Encaustic Gesso is typically used to prime your substrate so that you are beginning with a white ground. But, encaustic gesso doesn’t have to be white. In this post, you’ll discover two ways to tint encaustic gesso.
Underpainting with Encaustic Gesso
In 2011, Hylla Evans introduced us to Using Coloured Gesso for Encaustic Underpainting. Underpainting allows you to map out your painting composition before you add wax layers.
Make your own encaustic gesso
In her post, Testing Suitable Encaustic Grounds using the Freezer Test, Amie Brand provides her recipe for making your own encaustic gesso.
2 part cheap white acrylic paint and 1 part calcium carbonate
Yes, I know that acrylic isn’t considered acceptable for an encaustic painting. Let’s not debate it here, go read Amie’s blog post. Alternatively, Chalk paint, milk paint and clay-based paints are also suitable.
2 ways to tint encaustic gesso
Whether you make your own encaustic gesso, use white chalk/clay-based paint or buy Encaustic Gesso, it is great to be able to mix your own coloured gesso.
1. Tint encaustic gesso with fluid acrylic paints
According to R&F, you can use fluid acrylic paints to tint their encaustic gesso. Yes, R&F encaustic gesso does have some acrylic in it.
Can you tint encaustic gesso?~ Richard Frumess, R&F Handmade Paints
Yes. I would recommend using a fluid acrylic. It will not allow the addition of too much acrylic, which would take away the gesso’s porosity. Since it is the same chemical it will mix in more uniformly than adding another type of medium, which might react to the acrylic in the encaustic gesso.
2. Tint encaustic gesso with Kama Pigments Aqua-dispersions
Aqua-dispersions from Kama Pigments are another great way to tint encaustic gesso. Thanks to artist and instructor Jeffrey Hirst for teaching this to me.
AQUA-DISPERSIONS are finely ground pigments suspended in water that enables you to easily make any kind of water-based paint.
The term dispersion refers to the fact that the pigments aggregates have been separated (dispersed) to their finest level: the final result is an aqueous solution of finely divided pigments with outstanding tinting power. Hence, Aqua-dispersions should not be confused for paint or as a painting technique, but rather as another form in which pigments are available.Kama Pigments
Think of when you go to the paint store to buy house paint. The cans of paint that are taken from the shelf don’t contain the pigment. When you select a paint chip, drops of pigment are added to the paint.
Aqua dispersions are pigments they don’t contain binders:
pigment + binder = paint.
Aqua-dispersions (pigment) + Encaustic Gesso (binder) = paint suitable for an encaustic ground.
The way I use these pigment preparations is to mix a few drops into white R&F encaustic gesso, stirring with a popsicle stick to combine. I mix up the colours as I need them. It is important to know that you can not mix Aqua-dispersions into molten wax.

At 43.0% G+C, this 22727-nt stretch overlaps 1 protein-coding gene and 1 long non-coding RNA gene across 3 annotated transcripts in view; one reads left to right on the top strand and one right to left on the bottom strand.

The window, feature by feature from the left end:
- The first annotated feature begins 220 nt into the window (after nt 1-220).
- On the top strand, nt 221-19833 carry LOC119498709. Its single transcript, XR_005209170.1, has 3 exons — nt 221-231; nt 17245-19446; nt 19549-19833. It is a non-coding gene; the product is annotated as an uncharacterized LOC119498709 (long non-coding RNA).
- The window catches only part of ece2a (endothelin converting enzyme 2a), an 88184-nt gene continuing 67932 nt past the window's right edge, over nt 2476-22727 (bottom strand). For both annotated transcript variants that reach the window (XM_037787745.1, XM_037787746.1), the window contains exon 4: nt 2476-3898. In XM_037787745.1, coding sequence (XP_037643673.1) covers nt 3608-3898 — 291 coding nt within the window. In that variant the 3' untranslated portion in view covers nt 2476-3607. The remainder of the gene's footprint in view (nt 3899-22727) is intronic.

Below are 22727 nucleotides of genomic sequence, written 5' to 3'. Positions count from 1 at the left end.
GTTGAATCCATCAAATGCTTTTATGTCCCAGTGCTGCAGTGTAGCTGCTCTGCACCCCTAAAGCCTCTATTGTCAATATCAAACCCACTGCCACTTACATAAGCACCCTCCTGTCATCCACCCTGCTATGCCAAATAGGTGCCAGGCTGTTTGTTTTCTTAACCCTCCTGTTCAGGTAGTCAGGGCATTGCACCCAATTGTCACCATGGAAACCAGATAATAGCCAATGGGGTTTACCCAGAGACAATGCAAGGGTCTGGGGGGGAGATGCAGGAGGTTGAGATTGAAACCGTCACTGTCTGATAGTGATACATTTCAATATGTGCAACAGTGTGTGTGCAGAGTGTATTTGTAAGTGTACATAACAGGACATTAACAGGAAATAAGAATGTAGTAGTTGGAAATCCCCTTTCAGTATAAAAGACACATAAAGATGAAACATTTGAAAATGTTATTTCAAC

Aqua Dispersion or dry pigment
Aqua-Dispersions are made from the same high-quality pigments sold in powder form. You can use dry pigment, but be careful. There are health concerns when working with powdered dry pigments. Aqua-dispersions are pigments in water, so there isn’t as much of a concern about breathing in dry pigment that becomes airborne.
Give it a try!
I recommend tinting a small amount of encaustic gesso at a time. Keep in mind that the gesso is white so that is going to lighten your colours. I’m enjoying creating mixed-media underpaintings starting with coloured gesso, a variety of collage papers, and mark-making tools before I apply any wax. The underlying history creates a beautiful rich background for encaustic work.
Please add your comments below. If you want to share your work, join the All Things Encaustic Facebook group.
If you’re interested in this topic, read more about encaustic gesso & alternatives in these posts:
- Why use encaustic gesso to prepare a substrate?
- Make your own Encaustic Gesso
- The Freezer Test – how to test suitable encaustic grounds
- Two ways to tint Encaustic Gesso
- Yes, you can use Chalk Paint in place of Encaustic Gesso
- Venetian Plaster an Alternative to Encaustic Gesso
- Stain the substrate with India ink before you begin to paint in place of encaustic gesso
- How to print a large image onto multiple pages - June 12, 2021
- Artist Conversation with Andrea Bird - May 23, 2021
- An Easier Encaustic Photo Transfer: The Parchment Paper Method - April 5, 2021
- How to Reclaim Wax-covered Boards - March 9, 2021
- Bee Colony Collaboration | Artist Conversation with Ava Roth - March 2, 2021
- Make Two—At least | Work on Multiple Paintings at a Time - February 23, 2021
- When it’s Hard to Make Art | Finding Momentum - February 8, 2021
- Yes, You Can Paint with Encaustic on Plexiglass - December 13, 2020
- How to Make and Pigment Encaustic Gesso - June 8, 2020
- The power of differences to make your art stronger - February 24, 2020